Why travel 2,500 miles to fish? We have good fishing right here in Indiana. So, why spend the money and time to travel so far?
Different people have different reasons, but for most it isn’t just to catch fish. Putting fish on the stringer is a goal, but not the only reason for the trip.
Among a number of trips I have made to the northland, was a trip to Woman River Camp in far Northwest Ontario for a week’s fishing with three other Hoosiers and a couple of friends from Tennessee. It’s a long drive--nearly 24 hours driving time each way., And with the price of gasoline, it’s costly.
Making the trip were my son--in-law, his father, his uncle, my brother-in-law, and a friend. We all caught fish, and they were great eating from the just caught from clear, cool Canadian water. My brother-in-law Paul Cooper fried them golden brown along with potatoes and other fixin’s/ Ah, wonderful.
I caught my share of fish, but the numbers were not great nor were the size, although the Woman River and the associated chain of lakes can produce numbers and lunkers. So why travel so far?
Some people make such trips in hopes of a 50-inch musky, a huge northern pike or a 10-pound walleye, but that’s not what beckons me to a far-away fish camp.
It’s the camaraderie and the wilderness experience.
Woman River and similar camps have beautiful scenery, solitude, the chance to see eagles, listen to the haunting call of loons, and observe a cow moose and her calf.
splashing through the brush.
Of course, I love to catch fish (and eat them), but a trip with friends is the north woods is more than fishing.
It’s sitting by a crackling fireplace and listening to Mike Fields talk about all the crazy lures he makes with hooks, spinners and costume jewelry he buys at yard sales. He creates some of the stangest looking lures one could imagine. A respectable fish would never stike most of them, but they do. That makes Mike happy.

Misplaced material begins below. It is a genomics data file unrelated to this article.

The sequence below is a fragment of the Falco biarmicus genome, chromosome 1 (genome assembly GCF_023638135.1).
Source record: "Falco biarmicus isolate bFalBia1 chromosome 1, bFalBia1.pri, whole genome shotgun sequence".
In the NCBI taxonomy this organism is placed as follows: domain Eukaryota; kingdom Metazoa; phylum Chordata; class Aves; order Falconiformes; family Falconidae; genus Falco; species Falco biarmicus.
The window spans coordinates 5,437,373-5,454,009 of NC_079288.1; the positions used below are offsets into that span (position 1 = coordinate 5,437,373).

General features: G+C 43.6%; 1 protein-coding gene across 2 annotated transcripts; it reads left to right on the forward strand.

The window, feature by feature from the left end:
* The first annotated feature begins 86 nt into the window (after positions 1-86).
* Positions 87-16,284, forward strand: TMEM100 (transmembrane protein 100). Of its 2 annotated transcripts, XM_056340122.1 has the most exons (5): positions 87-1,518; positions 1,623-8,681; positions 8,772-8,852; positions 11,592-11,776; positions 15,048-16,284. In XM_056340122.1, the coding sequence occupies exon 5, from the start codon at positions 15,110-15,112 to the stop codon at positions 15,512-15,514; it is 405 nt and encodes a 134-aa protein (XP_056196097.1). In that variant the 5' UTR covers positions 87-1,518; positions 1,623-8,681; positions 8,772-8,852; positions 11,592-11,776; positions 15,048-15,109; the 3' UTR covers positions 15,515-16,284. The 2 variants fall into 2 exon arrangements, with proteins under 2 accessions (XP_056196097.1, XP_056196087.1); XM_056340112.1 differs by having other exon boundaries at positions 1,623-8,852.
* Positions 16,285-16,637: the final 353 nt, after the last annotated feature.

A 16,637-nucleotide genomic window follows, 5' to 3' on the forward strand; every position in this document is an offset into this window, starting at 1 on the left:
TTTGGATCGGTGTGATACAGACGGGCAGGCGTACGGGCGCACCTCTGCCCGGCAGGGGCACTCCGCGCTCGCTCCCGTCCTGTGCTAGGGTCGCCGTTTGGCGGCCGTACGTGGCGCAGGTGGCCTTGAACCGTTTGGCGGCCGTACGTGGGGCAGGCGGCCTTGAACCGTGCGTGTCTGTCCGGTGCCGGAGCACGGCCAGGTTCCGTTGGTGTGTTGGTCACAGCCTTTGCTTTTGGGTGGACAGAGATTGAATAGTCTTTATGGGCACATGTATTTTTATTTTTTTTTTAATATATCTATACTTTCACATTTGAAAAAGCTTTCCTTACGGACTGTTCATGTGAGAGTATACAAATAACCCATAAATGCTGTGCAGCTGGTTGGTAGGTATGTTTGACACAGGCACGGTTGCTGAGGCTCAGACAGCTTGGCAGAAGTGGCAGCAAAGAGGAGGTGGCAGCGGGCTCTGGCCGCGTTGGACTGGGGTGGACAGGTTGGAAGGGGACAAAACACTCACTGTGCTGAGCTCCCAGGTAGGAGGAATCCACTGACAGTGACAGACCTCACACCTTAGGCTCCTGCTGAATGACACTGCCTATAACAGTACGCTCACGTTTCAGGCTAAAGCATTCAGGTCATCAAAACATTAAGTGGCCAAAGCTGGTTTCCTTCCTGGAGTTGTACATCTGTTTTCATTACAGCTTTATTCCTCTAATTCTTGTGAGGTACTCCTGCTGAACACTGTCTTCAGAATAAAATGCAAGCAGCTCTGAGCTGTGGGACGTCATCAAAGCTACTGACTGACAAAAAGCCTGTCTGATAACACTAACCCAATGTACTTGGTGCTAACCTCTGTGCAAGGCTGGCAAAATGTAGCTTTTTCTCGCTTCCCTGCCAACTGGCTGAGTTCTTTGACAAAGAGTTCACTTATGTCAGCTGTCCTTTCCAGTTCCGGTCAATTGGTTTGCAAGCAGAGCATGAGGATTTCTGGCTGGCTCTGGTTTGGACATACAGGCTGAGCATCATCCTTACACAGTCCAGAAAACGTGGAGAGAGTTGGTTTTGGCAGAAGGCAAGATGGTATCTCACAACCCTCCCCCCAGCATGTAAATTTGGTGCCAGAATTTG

It’s Paul telling about catching big walleye on Indiana’s Tippecaone River, determining how to apply techniques and catch them on Woman River. He did. He’s a good fisherman and an excellent cook as well. We ate well, really well.
Son-in-law David recalls how pike struck his topwater buzz bait a few hours earlier, while he puts off reading a textbook. He’s enrolled in a master’s program at Indiana University and missed a class to make the trip. He was the youngster among the old codgers enjoying the fire.
His dad, Charlie tinkers with an old fishing reel that has been covered with salt water in Florida. He’s always fixing something. He’s one of those folks who have difficulty just sitting and relaxing. At the same time, he speculates to his brother Mike how Kentucky will beat Tennessee in football, and probably basketball.
Mike changes the subject to this fall’s deer hunt and invites us to come down for the hunt. “We really have a lot of deer and good places to hunt. I’m sure you could get one,” he adds. “There wouldn’t be a lot of walking,” he suggests, thinking of my less than cooperative right knee.
Sid, a die-hard bass fisherman making his first trip to the north woods, ponders how he is going to catch a big northern pike, using his his normal bass catching methods. He figures some of the same techniques will work on agressive pike, which at certain times will hit almost anything.
As the sun sets below the pines across the lake, I sip a bit of bottled Kentucky liquid corn, and doze off briefly in front of the warm fireplace. I wake up when Sid puts another log on the fire, eat one of Paul’s homemade chocolate chip cookies, and look forward to fishing another day with friends.
Catching a fish is a bonus.
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WOMAN RIVER CAMP -- The Woman River system is a multi-species fishery consisting of good populations of walleye and northern pike. There also are lake trout, whitefish, smallmouth bass, burbot and tasty, plentiful yellow perch (cousin of the walleye).
The Woman River system is a well-sheltered easily traveled waterway stretching north for over 50 miles, and consisting of countless bays, islands and fishing structure. Woman River Camp also has seven portage lakes where there are boats available.
The accommodations are excellent as is the equipment and hospitality.
For addition information on Woman River Camp go to website: womanriver.com, or call toll-free 1-866-FISHWRC.